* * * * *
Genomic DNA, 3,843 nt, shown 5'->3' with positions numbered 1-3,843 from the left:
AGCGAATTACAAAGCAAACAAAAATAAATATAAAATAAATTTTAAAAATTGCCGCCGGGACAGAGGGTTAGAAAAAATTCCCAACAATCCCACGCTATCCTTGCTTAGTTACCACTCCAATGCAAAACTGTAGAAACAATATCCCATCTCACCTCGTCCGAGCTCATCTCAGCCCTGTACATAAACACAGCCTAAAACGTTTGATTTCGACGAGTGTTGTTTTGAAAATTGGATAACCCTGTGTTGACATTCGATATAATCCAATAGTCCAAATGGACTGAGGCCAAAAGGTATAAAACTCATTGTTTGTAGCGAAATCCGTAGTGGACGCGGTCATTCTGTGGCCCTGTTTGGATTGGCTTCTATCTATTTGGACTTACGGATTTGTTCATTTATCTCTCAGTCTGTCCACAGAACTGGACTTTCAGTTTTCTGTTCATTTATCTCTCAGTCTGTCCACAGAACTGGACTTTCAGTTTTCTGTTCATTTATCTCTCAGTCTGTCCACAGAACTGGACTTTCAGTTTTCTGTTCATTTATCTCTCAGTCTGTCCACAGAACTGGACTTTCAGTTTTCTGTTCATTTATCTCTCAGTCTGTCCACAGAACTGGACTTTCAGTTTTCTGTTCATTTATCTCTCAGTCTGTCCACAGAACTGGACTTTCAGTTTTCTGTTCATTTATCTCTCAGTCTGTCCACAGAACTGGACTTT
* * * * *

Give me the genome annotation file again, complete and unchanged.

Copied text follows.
Genomic DNA, 3,843 nt, shown 5'->3' with positions numbered 1-3,843 from the left:
AGCGAATTACAAAGCAAACAAAAATAAATATAAAATAAATTTTAAAAATTGCCGCCGGGACAGAGGGTTAGAAAAAATTCCCAACAATCCCACGCTATCCTTGCTTAGTTACCACTCCAATGCAAAACTGTAGAAACAATATCCCATCTCACCTCGTCCGAGCTCATCTCAGCCCTGTACATAAACACAGCCTAAAACGTTTGATTTCGACGAGTGTTGTTTTGAAAATTGGATAACCCTGTGTTGACATTCGATATAATCCAATAGTCCAAATGGACTGAGGCCAAAAGGTATAAAACTCATTGTTTGTAGCGAAATCCGTAGTGGACGCGGTCATTCTGTGGCCCTGTTTGGATTGGCTTCTATCTATTTGGACTTACGGATTTGTTCATTTATCTCTCAGTCTGTCCACAGAACTGGACTTTCAGTTTTCTGTTCATTTATCTCTCAGTCTGTCCACAGAACTGGACTTTCAGTTTTCTGTTCATTTATCTCTCAGTCTGTCCACAGAACTGGACTTTCAGTTTTCTGTTCATTTATCTCTCAGTCTGTCCACAGAACTGGACTTTCAGTTTTCTGTTCATTTATCTCTCAGTCTGTCCACAGAACTGGACTTTCAGTTTTCTGTTCATTTATCTCTCAGTCTGTCCACAGAACTGGACTTTCAGTTTTCTGTTCATTTATCTCTCAGTCTGTCCACAGAACTGGACTTT